One of my favorite episodes was one of the first where the Church Lady was interviewing Jenny Baker played by Victoria Jackson.  Jenny was a girl from the Church Lady's congregation and had attended worship consecutively for 200 times before she missed. Rather than applauding the girl's attendance, the Church Lady's response was, "Well, I guess some people only come to church when it's convenient!"

The girl replied that the reason she missed was that her grandmother had slipped and fallen in the tub.

Instead of apologizing, the Church Lady remarked that this accident left Jenny and her boyfriend unchaperoned at the house.

Do you ever feel like you can't win with some people?

This Sunday, we will be looking at Matthew 7:1-12 from the Sermon on the Mount which contains the oft-quoted, "Judge not, lest ye be judged!"  from verse 1.

We've all experienced being judged and we've all made snap judgments against other people.  Our hope is that this characteristic doesn't define us or our church.  Yet at the same time, good judgment is needed to preserve our safety and the well-being of those we love.  Where do we draw the line and what is appropriate when it comes to our judgment of someone else?

Join us for a subject that we all need to revisit from time to time!

In Christ,


Photo is the property of NBC and used by fair use under United States copyright laws.

Monday, February 13, 2017

I'm Not Anxious, I'm Just Imaginative!

One of the most peaceful experiences of my life followed a period of great anxiety.  This happened while Sheryl and I were vacationing in Mexico before we had Kyla and David.
Sheryl and I are the ones on the bottom right
corner.  This was a sunken ship off the coast of
Jamaica on our anniversary in 2014.

My wife Sheryl is a certified scuba diver.  One of her favorite activities if we go near an ocean (it also has to be warm) is to strap a large tank of oxygen to her back and swim under the water for long periods of time.  She insisted that I would love it too.

Being an adventurous sort, I decided to try the beginner’s dive.  This involved an hour of instruction in a classroom-type setting.  They give you all of the hand signals you need to know while you are under the water – evidently, they can’t hear you while you’re screaming into your oxygen mask!  Some of them are a little confusing.  For instance, if everything is okay, you do not want to stick your thumb up.  This is the sign that we need to swim to the surface.  After the not-so-lengthy instruction, they strapped us up and shoved us into the water.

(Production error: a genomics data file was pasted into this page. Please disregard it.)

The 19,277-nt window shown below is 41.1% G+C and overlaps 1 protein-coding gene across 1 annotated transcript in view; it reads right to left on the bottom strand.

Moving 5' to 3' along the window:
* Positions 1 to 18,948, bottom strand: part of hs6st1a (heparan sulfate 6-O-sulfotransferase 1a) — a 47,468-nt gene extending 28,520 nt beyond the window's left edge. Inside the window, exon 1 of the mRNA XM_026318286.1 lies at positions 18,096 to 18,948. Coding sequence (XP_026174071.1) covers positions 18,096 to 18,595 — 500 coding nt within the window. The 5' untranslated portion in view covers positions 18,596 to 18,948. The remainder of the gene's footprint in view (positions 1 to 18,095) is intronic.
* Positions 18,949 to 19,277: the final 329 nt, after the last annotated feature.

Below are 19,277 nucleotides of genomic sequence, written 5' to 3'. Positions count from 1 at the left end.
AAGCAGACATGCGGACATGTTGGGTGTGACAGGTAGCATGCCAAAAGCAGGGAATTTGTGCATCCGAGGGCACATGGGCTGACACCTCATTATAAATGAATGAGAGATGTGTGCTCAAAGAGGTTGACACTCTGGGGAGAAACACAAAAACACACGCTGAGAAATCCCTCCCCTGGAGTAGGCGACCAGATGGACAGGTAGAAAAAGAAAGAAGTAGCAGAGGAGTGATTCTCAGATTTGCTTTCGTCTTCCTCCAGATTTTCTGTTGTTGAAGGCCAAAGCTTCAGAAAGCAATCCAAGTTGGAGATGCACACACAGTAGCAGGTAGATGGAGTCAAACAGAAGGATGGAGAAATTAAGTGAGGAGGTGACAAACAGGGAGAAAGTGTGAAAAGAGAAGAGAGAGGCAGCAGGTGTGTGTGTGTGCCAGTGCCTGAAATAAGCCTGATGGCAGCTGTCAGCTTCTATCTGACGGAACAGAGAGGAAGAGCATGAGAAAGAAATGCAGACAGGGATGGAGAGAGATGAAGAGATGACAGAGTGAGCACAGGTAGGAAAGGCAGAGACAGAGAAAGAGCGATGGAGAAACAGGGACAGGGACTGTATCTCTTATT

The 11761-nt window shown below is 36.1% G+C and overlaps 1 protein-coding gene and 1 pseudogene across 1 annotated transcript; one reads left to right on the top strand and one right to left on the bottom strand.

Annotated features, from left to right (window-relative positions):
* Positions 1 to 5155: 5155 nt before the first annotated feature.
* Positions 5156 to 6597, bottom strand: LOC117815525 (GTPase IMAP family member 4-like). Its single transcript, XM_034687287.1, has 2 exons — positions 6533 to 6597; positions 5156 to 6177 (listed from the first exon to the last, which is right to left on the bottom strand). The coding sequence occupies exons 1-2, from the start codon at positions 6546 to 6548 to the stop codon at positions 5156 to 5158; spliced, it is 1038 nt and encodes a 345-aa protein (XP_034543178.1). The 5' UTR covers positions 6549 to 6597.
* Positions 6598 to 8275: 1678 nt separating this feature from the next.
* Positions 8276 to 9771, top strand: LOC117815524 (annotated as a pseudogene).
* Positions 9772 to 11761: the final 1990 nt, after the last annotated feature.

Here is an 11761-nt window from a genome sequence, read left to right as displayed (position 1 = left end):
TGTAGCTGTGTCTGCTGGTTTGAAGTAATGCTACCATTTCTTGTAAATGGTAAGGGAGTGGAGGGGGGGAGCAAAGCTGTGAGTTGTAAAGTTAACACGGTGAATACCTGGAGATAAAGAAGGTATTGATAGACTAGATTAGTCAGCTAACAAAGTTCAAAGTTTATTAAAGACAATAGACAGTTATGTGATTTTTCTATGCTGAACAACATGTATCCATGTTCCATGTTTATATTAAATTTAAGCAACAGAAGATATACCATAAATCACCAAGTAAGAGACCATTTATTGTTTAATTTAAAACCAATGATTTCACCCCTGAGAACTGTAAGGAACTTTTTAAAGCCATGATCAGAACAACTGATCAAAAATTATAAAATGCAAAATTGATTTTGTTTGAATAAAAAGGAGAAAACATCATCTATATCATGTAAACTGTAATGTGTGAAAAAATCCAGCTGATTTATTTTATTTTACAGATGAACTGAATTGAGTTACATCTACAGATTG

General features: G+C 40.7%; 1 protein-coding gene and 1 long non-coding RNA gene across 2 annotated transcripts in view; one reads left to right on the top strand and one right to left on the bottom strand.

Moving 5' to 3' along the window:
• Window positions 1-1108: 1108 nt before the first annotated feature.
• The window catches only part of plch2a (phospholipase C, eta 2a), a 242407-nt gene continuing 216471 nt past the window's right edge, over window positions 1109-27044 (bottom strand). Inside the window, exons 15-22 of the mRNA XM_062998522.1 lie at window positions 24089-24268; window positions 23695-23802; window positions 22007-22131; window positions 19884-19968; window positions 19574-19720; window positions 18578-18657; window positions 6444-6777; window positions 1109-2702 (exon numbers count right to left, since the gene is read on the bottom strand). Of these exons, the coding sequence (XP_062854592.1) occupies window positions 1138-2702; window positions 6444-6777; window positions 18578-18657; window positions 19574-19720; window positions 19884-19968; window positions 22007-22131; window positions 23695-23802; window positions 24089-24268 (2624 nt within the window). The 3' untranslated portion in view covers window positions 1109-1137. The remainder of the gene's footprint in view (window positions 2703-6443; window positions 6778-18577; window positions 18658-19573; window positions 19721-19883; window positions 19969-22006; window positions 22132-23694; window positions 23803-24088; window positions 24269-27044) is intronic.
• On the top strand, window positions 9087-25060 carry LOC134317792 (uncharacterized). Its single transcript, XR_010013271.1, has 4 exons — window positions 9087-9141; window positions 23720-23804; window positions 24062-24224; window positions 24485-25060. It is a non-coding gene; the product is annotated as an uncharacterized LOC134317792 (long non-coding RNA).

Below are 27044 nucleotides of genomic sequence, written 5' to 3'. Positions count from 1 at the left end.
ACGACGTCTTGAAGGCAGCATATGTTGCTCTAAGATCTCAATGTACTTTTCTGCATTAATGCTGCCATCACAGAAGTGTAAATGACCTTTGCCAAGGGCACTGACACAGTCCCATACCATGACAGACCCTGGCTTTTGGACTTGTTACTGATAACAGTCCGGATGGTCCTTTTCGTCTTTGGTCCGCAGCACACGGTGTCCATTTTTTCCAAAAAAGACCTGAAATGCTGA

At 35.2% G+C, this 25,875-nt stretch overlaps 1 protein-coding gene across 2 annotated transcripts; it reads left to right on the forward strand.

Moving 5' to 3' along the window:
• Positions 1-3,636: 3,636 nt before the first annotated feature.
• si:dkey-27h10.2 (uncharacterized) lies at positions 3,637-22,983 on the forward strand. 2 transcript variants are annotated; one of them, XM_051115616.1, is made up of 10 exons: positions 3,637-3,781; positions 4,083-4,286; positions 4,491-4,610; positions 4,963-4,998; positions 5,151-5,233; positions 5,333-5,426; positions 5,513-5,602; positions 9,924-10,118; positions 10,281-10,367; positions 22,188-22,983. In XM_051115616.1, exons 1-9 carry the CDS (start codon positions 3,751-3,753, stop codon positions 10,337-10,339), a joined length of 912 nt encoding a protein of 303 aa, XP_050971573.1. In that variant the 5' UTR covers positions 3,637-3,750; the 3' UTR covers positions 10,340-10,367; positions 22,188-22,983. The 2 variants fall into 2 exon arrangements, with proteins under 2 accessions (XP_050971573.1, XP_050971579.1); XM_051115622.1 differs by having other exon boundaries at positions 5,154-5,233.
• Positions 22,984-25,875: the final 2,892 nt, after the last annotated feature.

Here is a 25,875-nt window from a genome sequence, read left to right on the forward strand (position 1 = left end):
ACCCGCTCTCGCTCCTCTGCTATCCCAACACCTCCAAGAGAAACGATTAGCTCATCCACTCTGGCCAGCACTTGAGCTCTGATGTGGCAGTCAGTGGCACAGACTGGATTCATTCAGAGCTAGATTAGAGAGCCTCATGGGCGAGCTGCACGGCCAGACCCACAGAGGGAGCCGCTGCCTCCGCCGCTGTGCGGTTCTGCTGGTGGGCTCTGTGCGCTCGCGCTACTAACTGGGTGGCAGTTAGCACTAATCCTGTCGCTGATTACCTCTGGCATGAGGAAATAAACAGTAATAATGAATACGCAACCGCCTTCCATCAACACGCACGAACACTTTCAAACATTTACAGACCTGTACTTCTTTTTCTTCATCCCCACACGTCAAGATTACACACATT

“I’m not getting enough air!” was my first thought.  I had snorkeled before and assumed (falsely) that it wouldn’t be much different as far as the breathing went.  As I began to thrash around in the water, my next thought was, “You are panicking.”

My third thought was, “They are not going to refund your money at this point.”  My cheapness won the day and I began to take slow deep breaths.  After a while, I began to feel okay about this new venture.  Then we began to descend along the bottom of the ocean.  We swam toward the wreckage of an old airplane which really is neat to swim around.  Then we moved toward some coral reefs.  The coral and the fish were simply amazing.  It went from really frightening to really peaceful within a handful of minutes.  As you swim along, you hear your own breathing slow and steady in your ears.  It is very relaxing.